Loss of cell-cell adhesion in carcinoma cells may be an important step in the acquisition of an invasive, metastatic phenotype. We have examined the expression of the epithelial-specific cell adhesion molecule uvomorulin (E-cadherin, cell-CAM 120/80, L-CAM) in human breast cancer cell lines. We find that fibroblastoid, highly invasive, vimentin-expressing breast cancer cell lines do not express uvomorulin. Of the more epithelial-appearing, less invasive, keratin-expressing breast cancer cell lines, some express uvomorulin, and some do not. We examined the morphologies of the cell lines in the reconstituted basement membrane matrix Matrigel and measured the ability of the cells to traverse a Matrigel-coated filter as in vitro models for detachment of carcinoma cells from neighboring cells and invasion through basement membrane into surrounding tissue. Colonies of uvomorulin-positive cells have a characteristic fused appearance in Matrigel, whereas uvomorulin-negative cells appear detached. Cells which are uvomorulin negative and vimentin positive have a stellate morphology in Matrigel. We show that uvomorulin is responsible for the fused colony morphology in Matrigel since treatment of uvomorulin-positive MCF-7 cells with an antibody to uvomorulin caused the cells to detach from one another but did not induce invasiveness in these cells, as measured by their ability to cross a Matrigel-coated polycarbonate filter in a modified Boyden chamber assay. Two uvomorulin-negative, vimentin-negative cell lines are also not highly invasive as measured by this assay. We suggest that loss of uvomorulin-mediated cell-cell adhesion may be one of many changes involved in the progression of a carcinoma cell to an invasive phenotype.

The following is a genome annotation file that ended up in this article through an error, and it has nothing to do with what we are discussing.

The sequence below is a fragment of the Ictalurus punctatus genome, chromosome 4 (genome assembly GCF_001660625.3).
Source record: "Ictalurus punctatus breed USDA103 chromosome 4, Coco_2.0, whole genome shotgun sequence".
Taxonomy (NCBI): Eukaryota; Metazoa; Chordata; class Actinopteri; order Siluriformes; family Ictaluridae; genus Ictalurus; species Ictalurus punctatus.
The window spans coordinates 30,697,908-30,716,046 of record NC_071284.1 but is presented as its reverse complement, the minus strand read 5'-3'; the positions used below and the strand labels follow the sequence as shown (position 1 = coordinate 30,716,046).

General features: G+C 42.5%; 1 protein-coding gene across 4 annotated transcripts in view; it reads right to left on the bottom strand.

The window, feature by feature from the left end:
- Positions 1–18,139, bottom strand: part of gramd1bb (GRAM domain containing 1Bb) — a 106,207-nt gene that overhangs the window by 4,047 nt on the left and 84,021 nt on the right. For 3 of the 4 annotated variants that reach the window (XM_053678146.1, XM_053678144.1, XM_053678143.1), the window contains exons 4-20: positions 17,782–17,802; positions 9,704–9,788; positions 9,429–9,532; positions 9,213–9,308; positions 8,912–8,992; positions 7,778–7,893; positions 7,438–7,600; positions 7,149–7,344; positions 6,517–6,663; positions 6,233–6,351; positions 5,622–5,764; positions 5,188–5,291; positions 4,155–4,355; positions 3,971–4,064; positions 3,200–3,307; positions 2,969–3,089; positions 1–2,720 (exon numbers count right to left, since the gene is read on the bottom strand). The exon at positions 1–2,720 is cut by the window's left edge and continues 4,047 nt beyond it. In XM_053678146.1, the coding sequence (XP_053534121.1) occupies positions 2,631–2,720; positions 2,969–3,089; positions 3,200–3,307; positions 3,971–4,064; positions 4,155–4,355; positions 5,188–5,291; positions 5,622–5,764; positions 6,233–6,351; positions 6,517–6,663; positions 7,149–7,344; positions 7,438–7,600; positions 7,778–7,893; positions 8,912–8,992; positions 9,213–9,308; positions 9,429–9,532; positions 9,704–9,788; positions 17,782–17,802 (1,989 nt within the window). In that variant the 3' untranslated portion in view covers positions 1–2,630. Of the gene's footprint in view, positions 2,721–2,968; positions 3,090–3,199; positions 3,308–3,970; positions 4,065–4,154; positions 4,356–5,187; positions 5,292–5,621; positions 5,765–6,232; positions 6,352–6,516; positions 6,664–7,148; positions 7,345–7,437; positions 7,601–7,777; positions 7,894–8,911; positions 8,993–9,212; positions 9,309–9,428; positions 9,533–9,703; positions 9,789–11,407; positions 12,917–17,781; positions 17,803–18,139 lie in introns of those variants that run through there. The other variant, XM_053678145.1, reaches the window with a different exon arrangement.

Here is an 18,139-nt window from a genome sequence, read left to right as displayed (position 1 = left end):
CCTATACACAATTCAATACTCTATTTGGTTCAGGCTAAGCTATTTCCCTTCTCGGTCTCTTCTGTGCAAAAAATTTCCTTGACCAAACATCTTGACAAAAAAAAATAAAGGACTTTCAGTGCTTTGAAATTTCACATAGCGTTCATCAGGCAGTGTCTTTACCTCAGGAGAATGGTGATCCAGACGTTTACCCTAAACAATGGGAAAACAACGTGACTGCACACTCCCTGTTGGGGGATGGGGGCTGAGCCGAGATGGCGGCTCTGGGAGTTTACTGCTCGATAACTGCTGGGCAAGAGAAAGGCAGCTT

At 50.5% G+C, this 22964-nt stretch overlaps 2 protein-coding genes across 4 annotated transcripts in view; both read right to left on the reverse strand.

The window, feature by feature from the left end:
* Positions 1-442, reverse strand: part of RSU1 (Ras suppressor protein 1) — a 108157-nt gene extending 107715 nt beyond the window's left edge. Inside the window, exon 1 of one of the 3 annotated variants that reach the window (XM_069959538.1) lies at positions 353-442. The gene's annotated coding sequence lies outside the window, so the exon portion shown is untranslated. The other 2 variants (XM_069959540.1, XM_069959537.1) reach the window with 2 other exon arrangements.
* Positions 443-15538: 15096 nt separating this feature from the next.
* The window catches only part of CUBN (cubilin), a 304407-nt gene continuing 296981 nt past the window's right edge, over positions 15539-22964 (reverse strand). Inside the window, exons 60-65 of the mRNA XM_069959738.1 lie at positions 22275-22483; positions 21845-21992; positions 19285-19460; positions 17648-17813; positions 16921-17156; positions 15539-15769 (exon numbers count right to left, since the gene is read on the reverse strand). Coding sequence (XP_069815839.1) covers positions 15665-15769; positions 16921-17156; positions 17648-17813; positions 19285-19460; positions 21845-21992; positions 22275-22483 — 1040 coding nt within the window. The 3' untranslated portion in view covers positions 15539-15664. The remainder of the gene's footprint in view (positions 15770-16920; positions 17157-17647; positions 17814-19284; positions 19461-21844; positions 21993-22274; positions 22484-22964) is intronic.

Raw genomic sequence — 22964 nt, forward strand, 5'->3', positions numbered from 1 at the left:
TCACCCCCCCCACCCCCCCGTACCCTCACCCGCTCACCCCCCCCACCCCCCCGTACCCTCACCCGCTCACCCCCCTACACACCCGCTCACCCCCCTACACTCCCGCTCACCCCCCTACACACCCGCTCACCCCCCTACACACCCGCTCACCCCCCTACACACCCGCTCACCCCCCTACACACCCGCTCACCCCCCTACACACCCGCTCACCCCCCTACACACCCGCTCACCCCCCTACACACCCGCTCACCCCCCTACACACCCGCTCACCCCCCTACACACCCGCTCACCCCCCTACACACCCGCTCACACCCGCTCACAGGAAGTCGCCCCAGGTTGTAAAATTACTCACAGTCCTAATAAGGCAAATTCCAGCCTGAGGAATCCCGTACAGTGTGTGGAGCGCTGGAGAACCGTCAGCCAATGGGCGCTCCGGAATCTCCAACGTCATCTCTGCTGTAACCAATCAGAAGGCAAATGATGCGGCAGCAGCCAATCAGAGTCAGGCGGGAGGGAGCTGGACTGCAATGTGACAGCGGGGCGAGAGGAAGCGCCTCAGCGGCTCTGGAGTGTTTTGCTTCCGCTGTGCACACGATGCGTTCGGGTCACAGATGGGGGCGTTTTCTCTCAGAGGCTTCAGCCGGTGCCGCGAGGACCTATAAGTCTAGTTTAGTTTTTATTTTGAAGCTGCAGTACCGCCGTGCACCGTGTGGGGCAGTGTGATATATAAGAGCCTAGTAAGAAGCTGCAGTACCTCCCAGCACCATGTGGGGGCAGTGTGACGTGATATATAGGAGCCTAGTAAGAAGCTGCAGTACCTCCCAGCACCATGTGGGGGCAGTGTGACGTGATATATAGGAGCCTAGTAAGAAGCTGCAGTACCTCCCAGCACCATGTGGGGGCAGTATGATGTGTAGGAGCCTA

|Original language||English (US)|
|Number of pages||8|
|Journal||Cell growth & differentiation : the molecular biology journal of the American Association for Cancer Research|
|State||Published - Aug 1991|
ASJC Scopus subject areas
- Molecular Biology
- Cell Biology